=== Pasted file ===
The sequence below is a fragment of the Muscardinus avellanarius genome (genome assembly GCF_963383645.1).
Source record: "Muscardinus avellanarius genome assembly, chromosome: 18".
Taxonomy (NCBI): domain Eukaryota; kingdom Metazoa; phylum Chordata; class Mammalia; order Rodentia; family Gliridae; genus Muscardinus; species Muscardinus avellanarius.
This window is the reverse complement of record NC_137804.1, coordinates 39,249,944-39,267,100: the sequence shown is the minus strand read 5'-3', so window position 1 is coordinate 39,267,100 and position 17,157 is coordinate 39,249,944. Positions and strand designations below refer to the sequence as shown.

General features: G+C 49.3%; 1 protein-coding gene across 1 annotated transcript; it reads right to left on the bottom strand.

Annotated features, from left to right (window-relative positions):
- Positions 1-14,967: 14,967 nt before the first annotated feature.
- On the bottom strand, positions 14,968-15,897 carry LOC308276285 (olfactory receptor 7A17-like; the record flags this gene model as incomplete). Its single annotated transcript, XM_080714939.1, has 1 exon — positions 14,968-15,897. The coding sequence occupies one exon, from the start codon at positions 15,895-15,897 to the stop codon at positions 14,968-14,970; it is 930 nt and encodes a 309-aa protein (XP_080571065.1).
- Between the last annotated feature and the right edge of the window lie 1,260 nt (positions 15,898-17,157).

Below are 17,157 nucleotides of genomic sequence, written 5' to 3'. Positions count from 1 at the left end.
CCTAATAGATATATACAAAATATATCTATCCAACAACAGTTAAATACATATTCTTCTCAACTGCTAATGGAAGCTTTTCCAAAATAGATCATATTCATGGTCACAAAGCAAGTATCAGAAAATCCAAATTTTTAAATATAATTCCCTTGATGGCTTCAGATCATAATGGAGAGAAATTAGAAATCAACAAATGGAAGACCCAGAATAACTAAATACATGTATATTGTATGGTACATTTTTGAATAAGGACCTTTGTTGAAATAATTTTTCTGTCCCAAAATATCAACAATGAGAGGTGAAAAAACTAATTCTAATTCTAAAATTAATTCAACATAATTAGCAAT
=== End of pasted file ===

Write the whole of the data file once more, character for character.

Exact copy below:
The sequence below is a fragment of the Muscardinus avellanarius genome (genome assembly GCF_963383645.1).
Source record: "Muscardinus avellanarius genome assembly, chromosome: 18".
Taxonomy (NCBI): domain Eukaryota; kingdom Metazoa; phylum Chordata; class Mammalia; order Rodentia; family Gliridae; genus Muscardinus; species Muscardinus avellanarius.
This window is the reverse complement of record NC_137804.1, coordinates 39,249,944-39,267,100: the sequence shown is the minus strand read 5'-3', so window position 1 is coordinate 39,267,100 and position 17,157 is coordinate 39,249,944. Positions and strand designations below refer to the sequence as shown.

General features: G+C 49.3%; 1 protein-coding gene across 1 annotated transcript; it reads right to left on the bottom strand.

Annotated features, from left to right (window-relative positions):
- Positions 1-14,967: 14,967 nt before the first annotated feature.
- On the bottom strand, positions 14,968-15,897 carry LOC308276285 (olfactory receptor 7A17-like; the record flags this gene model as incomplete). Its single annotated transcript, XM_080714939.1, has 1 exon — positions 14,968-15,897. The coding sequence occupies one exon, from the start codon at positions 15,895-15,897 to the stop codon at positions 14,968-14,970; it is 930 nt and encodes a 309-aa protein (XP_080571065.1).
- Between the last annotated feature and the right edge of the window lie 1,260 nt (positions 15,898-17,157).

Below are 17,157 nucleotides of genomic sequence, written 5' to 3'. Positions count from 1 at the left end.
CCTAATAGATATATACAAAATATATCTATCCAACAACAGTTAAATACATATTCTTCTCAACTGCTAATGGAAGCTTTTCCAAAATAGATCATATTCATGGTCACAAAGCAAGTATCAGAAAATCCAAATTTTTAAATATAATTCCCTTGATGGCTTCAGATCATAATGGAGAGAAATTAGAAATCAACAAATGGAAGACCCAGAATAACTAAATACATGTATATTGTATGGTACATTTTTGAATAAGGACCTTTGTTGAAATAATTTTTCTGTCCCAAAATATCAACAATGAGAGGTGAAAAAACTAATTCTAATTCTAAAATTAATTCAACATAATTAGCAAT